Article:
The PD reports that the Issue 6ers are at least pretending to take campaign finance reform seriously.
Backers of the successful charter measure, which appeared on the ballot as Issue 6, met twice last month and are forming a panel to deal with campaign finance, a code of ethics and transitioning from three commissioners to an elected executive and 11-member council.
"Everyone agreed we do need to deal with it (campaign finance)," said former Shaker Heights Mayor Judy Rawson, one of the panel members. "But we want to first form a broader coalition so that everyone feels included."
A little late for that, isn't it? Anyway …
As early as next week, [county prosecutor Bill] Mason and others expect to introduce an assembly of leaders, including opponents of Issue 6, who will work together to transform the county government. The group also will present a two- or three-page outline of what needs to happen between now and next November, when voters will elect the county's first executive.
Got that? We can say with great certainty the number of pages the outline to be generated by this unnamed panel will fill, but not when campaign finance reform will take effect. And as Bill Callahan recently noted, timing matters a lot:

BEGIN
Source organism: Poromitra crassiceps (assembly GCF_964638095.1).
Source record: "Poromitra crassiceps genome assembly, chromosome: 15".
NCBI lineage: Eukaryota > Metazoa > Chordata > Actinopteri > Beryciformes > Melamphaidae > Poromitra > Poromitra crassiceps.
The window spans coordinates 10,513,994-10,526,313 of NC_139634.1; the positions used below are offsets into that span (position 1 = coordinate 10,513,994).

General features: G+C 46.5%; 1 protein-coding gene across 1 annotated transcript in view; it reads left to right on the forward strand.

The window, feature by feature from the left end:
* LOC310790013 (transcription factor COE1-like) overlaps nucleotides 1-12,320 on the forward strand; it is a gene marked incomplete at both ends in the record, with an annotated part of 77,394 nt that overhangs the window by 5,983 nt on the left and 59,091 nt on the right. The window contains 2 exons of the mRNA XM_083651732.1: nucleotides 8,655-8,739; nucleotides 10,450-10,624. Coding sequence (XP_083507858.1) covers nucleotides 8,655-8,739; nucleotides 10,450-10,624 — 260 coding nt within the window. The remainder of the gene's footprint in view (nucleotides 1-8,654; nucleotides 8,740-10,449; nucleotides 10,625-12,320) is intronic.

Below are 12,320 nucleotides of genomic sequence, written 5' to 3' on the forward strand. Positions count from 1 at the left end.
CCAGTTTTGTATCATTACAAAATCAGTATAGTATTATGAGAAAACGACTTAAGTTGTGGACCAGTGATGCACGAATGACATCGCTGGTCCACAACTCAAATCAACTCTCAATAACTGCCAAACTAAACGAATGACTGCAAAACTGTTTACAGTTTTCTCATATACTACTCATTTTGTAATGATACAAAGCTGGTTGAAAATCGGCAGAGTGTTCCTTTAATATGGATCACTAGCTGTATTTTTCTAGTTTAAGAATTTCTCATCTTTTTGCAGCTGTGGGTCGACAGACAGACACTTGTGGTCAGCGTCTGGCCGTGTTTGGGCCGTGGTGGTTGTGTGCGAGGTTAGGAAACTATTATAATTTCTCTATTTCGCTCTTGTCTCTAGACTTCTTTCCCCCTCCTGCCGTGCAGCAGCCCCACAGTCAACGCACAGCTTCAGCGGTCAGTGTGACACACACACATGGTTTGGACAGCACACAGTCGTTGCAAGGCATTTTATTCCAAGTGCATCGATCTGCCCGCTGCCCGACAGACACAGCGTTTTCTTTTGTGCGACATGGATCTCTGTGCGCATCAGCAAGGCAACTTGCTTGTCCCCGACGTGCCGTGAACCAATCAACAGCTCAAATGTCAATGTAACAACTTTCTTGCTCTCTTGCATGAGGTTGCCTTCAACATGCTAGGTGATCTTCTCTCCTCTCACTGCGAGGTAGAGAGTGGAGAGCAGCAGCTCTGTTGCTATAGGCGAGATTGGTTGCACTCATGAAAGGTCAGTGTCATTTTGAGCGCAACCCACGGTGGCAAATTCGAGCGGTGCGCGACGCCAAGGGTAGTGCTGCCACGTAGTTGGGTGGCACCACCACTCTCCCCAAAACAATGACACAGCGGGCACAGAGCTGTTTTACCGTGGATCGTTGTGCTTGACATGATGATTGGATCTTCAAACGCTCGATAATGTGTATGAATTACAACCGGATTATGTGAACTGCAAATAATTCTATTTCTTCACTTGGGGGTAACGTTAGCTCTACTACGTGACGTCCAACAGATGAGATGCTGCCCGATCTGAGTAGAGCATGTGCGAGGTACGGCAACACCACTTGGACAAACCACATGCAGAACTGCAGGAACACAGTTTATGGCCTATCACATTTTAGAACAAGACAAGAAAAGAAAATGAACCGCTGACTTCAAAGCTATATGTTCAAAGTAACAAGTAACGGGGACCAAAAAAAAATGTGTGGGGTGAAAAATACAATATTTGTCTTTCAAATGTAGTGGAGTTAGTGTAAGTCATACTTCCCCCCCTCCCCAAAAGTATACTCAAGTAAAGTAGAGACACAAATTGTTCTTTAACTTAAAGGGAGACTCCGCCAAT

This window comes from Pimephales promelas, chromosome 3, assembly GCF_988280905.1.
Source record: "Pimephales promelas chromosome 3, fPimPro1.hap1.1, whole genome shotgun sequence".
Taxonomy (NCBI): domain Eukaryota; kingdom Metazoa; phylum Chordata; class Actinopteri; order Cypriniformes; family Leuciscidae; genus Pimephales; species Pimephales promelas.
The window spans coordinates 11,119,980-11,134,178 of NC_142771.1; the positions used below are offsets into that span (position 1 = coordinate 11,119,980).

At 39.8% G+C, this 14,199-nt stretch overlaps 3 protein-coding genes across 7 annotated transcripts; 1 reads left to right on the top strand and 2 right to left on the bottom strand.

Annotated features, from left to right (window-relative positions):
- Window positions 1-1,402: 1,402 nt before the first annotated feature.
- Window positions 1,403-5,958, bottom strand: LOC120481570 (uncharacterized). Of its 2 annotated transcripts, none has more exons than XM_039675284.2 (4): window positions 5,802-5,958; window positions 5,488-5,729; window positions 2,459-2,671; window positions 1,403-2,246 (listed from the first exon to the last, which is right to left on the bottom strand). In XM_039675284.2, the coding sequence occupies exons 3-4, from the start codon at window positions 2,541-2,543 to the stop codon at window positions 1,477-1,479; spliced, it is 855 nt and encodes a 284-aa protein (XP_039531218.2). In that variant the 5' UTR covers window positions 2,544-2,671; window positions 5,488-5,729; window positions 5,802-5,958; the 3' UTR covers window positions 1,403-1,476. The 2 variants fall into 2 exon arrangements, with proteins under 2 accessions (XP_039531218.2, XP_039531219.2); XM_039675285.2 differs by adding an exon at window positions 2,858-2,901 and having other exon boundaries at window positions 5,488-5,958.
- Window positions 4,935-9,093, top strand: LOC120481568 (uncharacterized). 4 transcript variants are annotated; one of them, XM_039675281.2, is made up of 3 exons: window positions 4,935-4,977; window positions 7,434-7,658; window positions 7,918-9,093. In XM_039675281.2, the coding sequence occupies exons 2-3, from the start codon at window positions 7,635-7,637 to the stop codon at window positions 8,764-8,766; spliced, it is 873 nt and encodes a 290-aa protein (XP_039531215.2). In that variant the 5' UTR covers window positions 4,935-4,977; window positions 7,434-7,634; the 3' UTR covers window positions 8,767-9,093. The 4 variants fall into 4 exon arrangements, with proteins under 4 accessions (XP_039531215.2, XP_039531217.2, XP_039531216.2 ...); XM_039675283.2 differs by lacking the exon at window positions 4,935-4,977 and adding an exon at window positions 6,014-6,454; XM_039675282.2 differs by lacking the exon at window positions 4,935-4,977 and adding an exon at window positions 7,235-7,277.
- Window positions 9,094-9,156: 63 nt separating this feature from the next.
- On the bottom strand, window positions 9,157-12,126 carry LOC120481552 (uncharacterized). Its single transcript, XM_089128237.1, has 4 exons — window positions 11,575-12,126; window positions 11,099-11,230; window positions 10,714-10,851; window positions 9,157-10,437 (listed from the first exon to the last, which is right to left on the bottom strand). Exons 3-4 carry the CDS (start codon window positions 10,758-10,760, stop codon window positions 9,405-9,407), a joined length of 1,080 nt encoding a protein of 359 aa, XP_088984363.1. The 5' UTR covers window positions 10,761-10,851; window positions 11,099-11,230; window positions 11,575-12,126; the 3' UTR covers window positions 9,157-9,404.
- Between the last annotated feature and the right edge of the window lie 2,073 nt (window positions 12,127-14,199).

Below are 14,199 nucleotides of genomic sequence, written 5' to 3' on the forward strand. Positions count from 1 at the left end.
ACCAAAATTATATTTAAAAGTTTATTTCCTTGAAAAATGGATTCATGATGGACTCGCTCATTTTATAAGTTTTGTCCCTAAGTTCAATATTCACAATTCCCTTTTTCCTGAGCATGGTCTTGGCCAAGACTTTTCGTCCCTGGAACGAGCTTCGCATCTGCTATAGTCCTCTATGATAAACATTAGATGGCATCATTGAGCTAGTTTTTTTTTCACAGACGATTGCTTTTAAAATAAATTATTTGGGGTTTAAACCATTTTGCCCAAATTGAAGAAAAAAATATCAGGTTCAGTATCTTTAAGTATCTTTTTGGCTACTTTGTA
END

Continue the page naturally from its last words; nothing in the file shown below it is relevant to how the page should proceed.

According to the PD, “In the first few months under the charter, council members are expected to tackle a code of ethics and campaign finance reform.” But by then, of course, those County Council members will already be incumbents who’ve already raised a lot of money to run for the job, presumably with the help of the usual suspects. (The new Council districts each have nearly 90,000 registered voters, so effective council campaigns can be expected to cost hundreds of thousands of dollars.)
His solution? Don't leave it up to them. Read the rest, it's a really good idea — one that the reform-lovin' PD editorial board should be pimping just as hard as it did Issue 6. — Frank Lewis